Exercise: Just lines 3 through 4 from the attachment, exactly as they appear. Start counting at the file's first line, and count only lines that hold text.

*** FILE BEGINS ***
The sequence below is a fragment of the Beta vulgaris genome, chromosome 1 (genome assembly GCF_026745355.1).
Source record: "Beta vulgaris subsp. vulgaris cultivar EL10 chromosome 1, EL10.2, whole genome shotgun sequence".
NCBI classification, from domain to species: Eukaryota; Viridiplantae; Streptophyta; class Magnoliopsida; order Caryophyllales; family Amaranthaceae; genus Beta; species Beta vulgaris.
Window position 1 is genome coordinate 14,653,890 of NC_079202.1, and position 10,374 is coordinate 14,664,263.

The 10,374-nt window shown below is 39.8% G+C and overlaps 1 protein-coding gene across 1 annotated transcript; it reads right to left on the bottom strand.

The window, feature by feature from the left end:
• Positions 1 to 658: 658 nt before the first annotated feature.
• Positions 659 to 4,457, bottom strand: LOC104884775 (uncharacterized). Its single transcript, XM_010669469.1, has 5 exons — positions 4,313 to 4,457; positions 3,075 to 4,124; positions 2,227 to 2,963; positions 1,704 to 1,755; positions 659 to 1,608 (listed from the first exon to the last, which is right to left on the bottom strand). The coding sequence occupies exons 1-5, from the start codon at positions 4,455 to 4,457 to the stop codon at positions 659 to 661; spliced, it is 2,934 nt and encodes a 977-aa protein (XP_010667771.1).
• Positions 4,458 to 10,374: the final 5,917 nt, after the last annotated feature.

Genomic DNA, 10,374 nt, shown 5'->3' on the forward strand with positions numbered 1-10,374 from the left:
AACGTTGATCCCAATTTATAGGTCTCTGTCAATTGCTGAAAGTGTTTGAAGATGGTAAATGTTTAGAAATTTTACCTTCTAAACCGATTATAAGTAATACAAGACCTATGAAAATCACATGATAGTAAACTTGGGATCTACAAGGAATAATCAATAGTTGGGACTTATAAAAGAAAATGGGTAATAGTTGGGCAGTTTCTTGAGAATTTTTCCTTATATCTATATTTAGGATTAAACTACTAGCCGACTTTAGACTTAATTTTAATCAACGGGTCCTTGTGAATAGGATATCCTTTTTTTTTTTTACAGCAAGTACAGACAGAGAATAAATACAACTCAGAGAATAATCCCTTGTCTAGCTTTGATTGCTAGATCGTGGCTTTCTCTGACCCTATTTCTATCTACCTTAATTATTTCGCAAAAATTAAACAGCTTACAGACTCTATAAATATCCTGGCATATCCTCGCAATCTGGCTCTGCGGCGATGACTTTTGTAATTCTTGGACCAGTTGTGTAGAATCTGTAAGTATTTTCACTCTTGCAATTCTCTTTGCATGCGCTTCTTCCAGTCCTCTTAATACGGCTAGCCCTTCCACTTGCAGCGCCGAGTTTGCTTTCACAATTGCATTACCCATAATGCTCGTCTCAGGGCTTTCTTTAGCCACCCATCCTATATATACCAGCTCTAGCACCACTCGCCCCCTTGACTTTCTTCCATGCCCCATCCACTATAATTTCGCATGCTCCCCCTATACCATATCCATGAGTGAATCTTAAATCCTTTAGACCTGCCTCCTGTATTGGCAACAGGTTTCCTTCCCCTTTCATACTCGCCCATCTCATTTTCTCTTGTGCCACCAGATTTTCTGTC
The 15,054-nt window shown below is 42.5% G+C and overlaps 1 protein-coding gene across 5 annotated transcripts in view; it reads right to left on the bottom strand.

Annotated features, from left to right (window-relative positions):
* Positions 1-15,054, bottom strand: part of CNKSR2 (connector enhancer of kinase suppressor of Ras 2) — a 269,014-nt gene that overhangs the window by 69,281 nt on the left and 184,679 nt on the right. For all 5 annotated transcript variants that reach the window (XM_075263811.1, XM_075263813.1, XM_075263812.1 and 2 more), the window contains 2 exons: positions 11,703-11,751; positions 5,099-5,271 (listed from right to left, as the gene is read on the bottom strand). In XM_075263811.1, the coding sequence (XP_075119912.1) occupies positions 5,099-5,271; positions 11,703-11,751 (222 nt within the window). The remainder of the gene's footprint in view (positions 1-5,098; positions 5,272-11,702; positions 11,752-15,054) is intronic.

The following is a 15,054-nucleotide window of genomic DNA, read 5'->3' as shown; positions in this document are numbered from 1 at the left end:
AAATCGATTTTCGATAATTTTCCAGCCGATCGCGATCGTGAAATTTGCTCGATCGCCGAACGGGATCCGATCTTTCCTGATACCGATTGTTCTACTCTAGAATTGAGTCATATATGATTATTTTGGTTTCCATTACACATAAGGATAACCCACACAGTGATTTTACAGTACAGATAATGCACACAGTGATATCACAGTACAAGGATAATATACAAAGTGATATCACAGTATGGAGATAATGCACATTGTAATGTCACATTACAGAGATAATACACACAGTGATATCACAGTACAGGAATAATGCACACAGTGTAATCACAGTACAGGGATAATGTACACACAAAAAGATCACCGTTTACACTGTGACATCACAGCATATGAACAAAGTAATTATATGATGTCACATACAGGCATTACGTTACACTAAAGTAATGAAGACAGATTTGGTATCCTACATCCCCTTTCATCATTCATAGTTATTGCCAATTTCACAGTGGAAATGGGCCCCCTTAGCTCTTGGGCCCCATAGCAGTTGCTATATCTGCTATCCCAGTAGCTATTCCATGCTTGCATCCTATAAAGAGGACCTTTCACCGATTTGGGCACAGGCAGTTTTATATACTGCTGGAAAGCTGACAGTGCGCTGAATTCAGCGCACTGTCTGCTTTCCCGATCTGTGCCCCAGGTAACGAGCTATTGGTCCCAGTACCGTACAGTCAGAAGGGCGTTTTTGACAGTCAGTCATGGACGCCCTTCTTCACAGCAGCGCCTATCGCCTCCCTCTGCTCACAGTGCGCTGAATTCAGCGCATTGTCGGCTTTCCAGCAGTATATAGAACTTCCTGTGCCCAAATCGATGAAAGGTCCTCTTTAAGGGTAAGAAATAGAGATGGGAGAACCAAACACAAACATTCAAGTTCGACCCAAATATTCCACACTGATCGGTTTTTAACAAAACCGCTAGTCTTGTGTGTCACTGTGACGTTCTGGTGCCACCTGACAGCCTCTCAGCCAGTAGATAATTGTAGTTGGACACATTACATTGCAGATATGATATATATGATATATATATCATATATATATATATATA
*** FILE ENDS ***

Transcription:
NCBI classification, from domain to species: Eukaryota; Viridiplantae; Streptophyta; class Magnoliopsida; order Caryophyllales; family Amaranthaceae; genus Beta; species Beta vulgaris.
Window position 1 is genome coordinate 14,653,890 of NC_079202.1, and position 10,374 is coordinate 14,664,263.